On Thursday, January 17th, the Lake Norman Transportation Commission (LNTC) met in Mooresville to discuss the group's future plans, how to remain relevant, and hear presentations on the impacts of growth in the LKN Area.  (See below for video of the meeting, courtesy of Jay Privette.)

Attendees including elected officials, staff, and other interested parties talked through 4 major areas: Roads, Transit, Land Use, and Bike/Pedestrian.  Here are the top vote-getters in each category from the informal straw poll  conducted at the end of the event.

  • RoadsIncrease capacity on I-77 from Exit 19 to Exit 36 followed by a close second Widen I-77 with GP Lanes.  Notice, toll lanes as defined in the current I77 plan did not even make the list.
  • Transit - Decide on the Red Line received by far the most votes.  There seems to be a serious lowering of expectations with this project.  The group is now trying to just get to a point on whether the project should go forward rather than pushing it forward on an expedited schedule.
  • Land Use - Work with private sector to develop employment center space blew away all other land use items.
  • Bike and Pedestrian - Complete thread trail received the most votes. When this trail network is complete it would connect 15 counties through an extensive network of greenways.

Nobody would seriously challenge the notions that the LKN area has some serious congestion issues during rush hour and the area's future growth poses significant challenges.  What can be challenged though is how our leaders go about addressing it.  Who those leaders are.  And how information is presented to the public.  Regarding those questions, the LNTC Summit provided an interesting view into how transportation projects really get done.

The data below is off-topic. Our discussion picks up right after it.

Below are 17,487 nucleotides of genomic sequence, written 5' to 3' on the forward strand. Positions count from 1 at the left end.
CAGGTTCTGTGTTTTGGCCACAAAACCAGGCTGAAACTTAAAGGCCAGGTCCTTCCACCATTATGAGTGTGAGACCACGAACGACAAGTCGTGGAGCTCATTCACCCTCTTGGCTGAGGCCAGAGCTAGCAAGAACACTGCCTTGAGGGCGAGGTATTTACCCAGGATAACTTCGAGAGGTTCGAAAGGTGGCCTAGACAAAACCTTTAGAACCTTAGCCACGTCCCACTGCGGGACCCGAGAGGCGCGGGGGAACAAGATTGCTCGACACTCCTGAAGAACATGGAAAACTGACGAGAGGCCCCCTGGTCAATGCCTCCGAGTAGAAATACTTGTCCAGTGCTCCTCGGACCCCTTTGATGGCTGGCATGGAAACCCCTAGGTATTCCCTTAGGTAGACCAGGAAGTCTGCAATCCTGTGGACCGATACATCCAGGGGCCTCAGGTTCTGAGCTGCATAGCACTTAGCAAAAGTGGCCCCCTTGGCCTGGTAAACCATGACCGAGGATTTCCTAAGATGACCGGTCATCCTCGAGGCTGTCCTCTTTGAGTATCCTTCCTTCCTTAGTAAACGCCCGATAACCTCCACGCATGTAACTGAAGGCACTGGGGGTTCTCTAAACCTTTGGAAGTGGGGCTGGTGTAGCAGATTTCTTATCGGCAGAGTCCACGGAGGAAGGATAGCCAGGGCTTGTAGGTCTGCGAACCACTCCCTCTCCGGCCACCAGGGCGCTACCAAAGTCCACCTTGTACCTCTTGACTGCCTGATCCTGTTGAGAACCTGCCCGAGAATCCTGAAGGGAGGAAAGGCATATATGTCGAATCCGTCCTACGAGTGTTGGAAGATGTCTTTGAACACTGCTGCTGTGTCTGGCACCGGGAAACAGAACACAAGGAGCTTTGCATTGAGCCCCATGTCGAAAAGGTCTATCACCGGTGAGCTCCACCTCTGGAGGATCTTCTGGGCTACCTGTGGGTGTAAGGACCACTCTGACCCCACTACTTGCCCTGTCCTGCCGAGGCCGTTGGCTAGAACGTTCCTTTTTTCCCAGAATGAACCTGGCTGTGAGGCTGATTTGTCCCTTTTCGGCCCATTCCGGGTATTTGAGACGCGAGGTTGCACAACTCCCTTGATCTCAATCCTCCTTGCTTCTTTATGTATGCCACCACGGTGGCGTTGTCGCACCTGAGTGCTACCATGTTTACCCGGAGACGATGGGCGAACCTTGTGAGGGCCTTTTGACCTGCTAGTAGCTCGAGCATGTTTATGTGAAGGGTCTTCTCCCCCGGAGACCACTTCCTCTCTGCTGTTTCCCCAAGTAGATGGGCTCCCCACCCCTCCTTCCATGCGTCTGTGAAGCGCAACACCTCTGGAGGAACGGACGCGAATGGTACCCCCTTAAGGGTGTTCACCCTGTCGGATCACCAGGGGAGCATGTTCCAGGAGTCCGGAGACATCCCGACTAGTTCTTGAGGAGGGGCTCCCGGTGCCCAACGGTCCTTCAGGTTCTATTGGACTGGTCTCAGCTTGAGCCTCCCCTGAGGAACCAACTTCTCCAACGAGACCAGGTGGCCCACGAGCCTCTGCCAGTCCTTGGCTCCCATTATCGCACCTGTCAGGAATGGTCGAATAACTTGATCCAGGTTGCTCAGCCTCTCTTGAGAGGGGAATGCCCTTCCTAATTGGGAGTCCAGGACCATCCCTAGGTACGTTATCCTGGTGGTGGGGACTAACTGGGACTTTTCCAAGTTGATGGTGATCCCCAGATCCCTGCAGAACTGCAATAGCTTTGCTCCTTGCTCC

They operate on the revolving door between government and the private sector with a little revisionist history thrown in.

The summit kicked off with the LNTC's new director, Bill Thunberg, setting out the afternoon's agenda.  Who is Bill Thunberg you may ask?  Mr Thunberg is the former Mayor of Mooresville who lost a re-election bid to political newcomer and eventually scandal ridden, Chris Montgomery, in 2009.

Much of  the reason for that loss has to do with Mr Thunberg's tie breaking vote as Mayor in 2007 to create the municipally owned Mi-Connection cable company along with the Town of Davidson.  His was the vote that broke a 3-3 tie in Mooresville's decision to create the company from the remnants of the old Adelphia Communications.  That decision has become a weight around the necks of both towns.  Comments on this post from The Gatton Report blog also provide a window into why Mayor Thunberg became Former Mayor Thunberg.  There was apparently a sizable "anybody but Thunberg" group of voters, and he ended up losing by a razor thin margin of only 16 votes.

Out of office and looking for a job, Mr Thunberg somehow managed to land the position at the LNTC - an $80,000/yr position.  It's good to have friends in the right places when the revolving door turns.

Mr Thunberg was not a telecommunications expert when he tossed Mooresville into the deep end of the pool with his Mi-Connection vote, and he is not a transportation expert even though he is Lake Norman's chief representative for over $1 billion in proposed transportation projects.

The question  taxpayers should be asking is why is someone best defined as merely a self described expert running our local transportation body here in the Lake Norman area?  Do qualifications count, or only connections?

Other examples of the revolving door on display at the meeting were Carroll Gray, a former Charlotte Chamber President, and himself a former LNTC Director as well as Barry Moose - formerly of NCDOT and now with SEPI Engineering.  Mr Gray and Mr Moose have long been fixtures at area transportation meetings and both were prominent speakers during the afternoon's discussions.  Now that they have moved back to the private sector, one can only guess at their continued interest in keeping a hand in local transportation decisions.

During Mr Gray's update on the Red Line commuter rail project another theme in area transportation discussions reared its head.  That's the theme of revisionist history when it comes to how we have gotten to where we are with our mass transit decisions.